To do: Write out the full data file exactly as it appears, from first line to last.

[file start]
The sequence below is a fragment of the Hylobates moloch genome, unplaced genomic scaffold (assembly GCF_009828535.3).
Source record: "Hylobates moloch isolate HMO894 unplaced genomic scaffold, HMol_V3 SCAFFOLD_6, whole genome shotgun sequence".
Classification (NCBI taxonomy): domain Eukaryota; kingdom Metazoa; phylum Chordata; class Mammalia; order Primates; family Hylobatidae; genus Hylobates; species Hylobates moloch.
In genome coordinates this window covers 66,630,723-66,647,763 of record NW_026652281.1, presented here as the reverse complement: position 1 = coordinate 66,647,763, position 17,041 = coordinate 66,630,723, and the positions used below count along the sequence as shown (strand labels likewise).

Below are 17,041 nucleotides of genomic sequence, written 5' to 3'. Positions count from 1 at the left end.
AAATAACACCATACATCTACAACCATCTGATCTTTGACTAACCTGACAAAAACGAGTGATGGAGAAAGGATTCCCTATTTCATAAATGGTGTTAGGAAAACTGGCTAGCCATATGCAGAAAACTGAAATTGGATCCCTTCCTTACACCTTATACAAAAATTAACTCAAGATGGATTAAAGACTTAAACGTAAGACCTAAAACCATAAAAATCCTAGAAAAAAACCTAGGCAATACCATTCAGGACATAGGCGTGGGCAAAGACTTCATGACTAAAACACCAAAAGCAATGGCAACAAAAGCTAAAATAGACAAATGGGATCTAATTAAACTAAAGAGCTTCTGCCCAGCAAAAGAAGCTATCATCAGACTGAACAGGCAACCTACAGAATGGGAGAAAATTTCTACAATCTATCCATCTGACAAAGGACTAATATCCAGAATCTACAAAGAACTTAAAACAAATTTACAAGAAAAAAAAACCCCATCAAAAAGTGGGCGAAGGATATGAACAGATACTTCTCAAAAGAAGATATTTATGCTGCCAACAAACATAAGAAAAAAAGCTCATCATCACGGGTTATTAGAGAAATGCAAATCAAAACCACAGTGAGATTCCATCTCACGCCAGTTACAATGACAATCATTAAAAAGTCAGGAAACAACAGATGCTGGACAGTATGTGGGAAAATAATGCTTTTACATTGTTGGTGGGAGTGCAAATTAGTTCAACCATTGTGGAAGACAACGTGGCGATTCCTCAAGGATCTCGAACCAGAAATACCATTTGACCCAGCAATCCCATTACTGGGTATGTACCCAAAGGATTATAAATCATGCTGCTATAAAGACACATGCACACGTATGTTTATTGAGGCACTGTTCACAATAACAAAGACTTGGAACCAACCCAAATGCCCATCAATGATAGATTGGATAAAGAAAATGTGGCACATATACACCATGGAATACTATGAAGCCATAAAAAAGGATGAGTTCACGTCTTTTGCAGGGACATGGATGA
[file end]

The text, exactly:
The sequence below is a fragment of the Hylobates moloch genome, unplaced genomic scaffold (assembly GCF_009828535.3).
Source record: "Hylobates moloch isolate HMO894 unplaced genomic scaffold, HMol_V3 SCAFFOLD_6, whole genome shotgun sequence".
Classification (NCBI taxonomy): domain Eukaryota; kingdom Metazoa; phylum Chordata; class Mammalia; order Primates; family Hylobatidae; genus Hylobates; species Hylobates moloch.
In genome coordinates this window covers 66,630,723-66,647,763 of record NW_026652281.1, presented here as the reverse complement: position 1 = coordinate 66,647,763, position 17,041 = coordinate 66,630,723, and the positions used below count along the sequence as shown (strand labels likewise).

Below are 17,041 nucleotides of genomic sequence, written 5' to 3'. Positions count from 1 at the left end.
AAATAACACCATACATCTACAACCATCTGATCTTTGACTAACCTGACAAAAACGAGTGATGGAGAAAGGATTCCCTATTTCATAAATGGTGTTAGGAAAACTGGCTAGCCATATGCAGAAAACTGAAATTGGATCCCTTCCTTACACCTTATACAAAAATTAACTCAAGATGGATTAAAGACTTAAACGTAAGACCTAAAACCATAAAAATCCTAGAAAAAAACCTAGGCAATACCATTCAGGACATAGGCGTGGGCAAAGACTTCATGACTAAAACACCAAAAGCAATGGCAACAAAAGCTAAAATAGACAAATGGGATCTAATTAAACTAAAGAGCTTCTGCCCAGCAAAAGAAGCTATCATCAGACTGAACAGGCAACCTACAGAATGGGAGAAAATTTCTACAATCTATCCATCTGACAAAGGACTAATATCCAGAATCTACAAAGAACTTAAAACAAATTTACAAGAAAAAAAAACCCCATCAAAAAGTGGGCGAAGGATATGAACAGATACTTCTCAAAAGAAGATATTTATGCTGCCAACAAACATAAGAAAAAAAGCTCATCATCACGGGTTATTAGAGAAATGCAAATCAAAACCACAGTGAGATTCCATCTCACGCCAGTTACAATGACAATCATTAAAAAGTCAGGAAACAACAGATGCTGGACAGTATGTGGGAAAATAATGCTTTTACATTGTTGGTGGGAGTGCAAATTAGTTCAACCATTGTGGAAGACAACGTGGCGATTCCTCAAGGATCTCGAACCAGAAATACCATTTGACCCAGCAATCCCATTACTGGGTATGTACCCAAAGGATTATAAATCATGCTGCTATAAAGACACATGCACACGTATGTTTATTGAGGCACTGTTCACAATAACAAAGACTTGGAACCAACCCAAATGCCCATCAATGATAGATTGGATAAAGAAAATGTGGCACATATACACCATGGAATACTATGAAGCCATAAAAAAGGATGAGTTCACGTCTTTTGCAGGGACATGGATGA